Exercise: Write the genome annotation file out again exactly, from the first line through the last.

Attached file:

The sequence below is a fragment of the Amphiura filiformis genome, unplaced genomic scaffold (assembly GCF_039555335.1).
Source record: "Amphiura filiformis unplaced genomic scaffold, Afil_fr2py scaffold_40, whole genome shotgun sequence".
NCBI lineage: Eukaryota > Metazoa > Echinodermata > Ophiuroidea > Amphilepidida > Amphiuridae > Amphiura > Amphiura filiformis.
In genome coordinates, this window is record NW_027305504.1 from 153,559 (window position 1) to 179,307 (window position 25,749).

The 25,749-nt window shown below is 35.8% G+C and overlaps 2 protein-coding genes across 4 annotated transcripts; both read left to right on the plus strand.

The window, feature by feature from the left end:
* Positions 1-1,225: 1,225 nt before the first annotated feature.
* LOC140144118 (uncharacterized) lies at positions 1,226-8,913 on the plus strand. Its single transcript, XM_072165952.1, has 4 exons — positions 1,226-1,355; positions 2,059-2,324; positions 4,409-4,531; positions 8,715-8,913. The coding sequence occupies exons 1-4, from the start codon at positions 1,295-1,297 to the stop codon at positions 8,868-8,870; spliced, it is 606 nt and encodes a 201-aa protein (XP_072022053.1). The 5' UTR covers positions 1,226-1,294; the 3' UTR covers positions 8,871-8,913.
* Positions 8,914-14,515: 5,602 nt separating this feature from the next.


The sequence below is a fragment of the Amphiura filiformis genome, unplaced genomic scaffold (assembly GCF_039555335.1).
Source record: "Amphiura filiformis unplaced genomic scaffold, Afil_fr2py scaffold_40, whole genome shotgun sequence".
NCBI lineage: Eukaryota > Metazoa > Echinodermata > Ophiuroidea > Amphilepidida > Amphiuridae > Amphiura > Amphiura filiformis.
In genome coordinates, this window is record NW_027305504.1 from 153,559 (window position 1) to 179,307 (window position 25,749).

The 25,749-nt window shown below is 35.8% G+C and overlaps 2 protein-coding genes across 4 annotated transcripts; both read left to right on the plus strand.

The window, feature by feature from the left end:
* Positions 1-1,225: 1,225 nt before the first annotated feature.
* LOC140144118 (uncharacterized) lies at positions 1,226-8,913 on the plus strand. Its single transcript, XM_072165952.1, has 4 exons — positions 1,226-1,355; positions 2,059-2,324; positions 4,409-4,531; positions 8,715-8,913. The coding sequence occupies exons 1-4, from the start codon at positions 1,295-1,297 to the stop codon at positions 8,868-8,870; spliced, it is 606 nt and encodes a 201-aa protein (XP_072022053.1). The 5' UTR covers positions 1,226-1,294; the 3' UTR covers positions 8,871-8,913.
* Positions 8,914-14,515: 5,602 nt separating this feature from the next.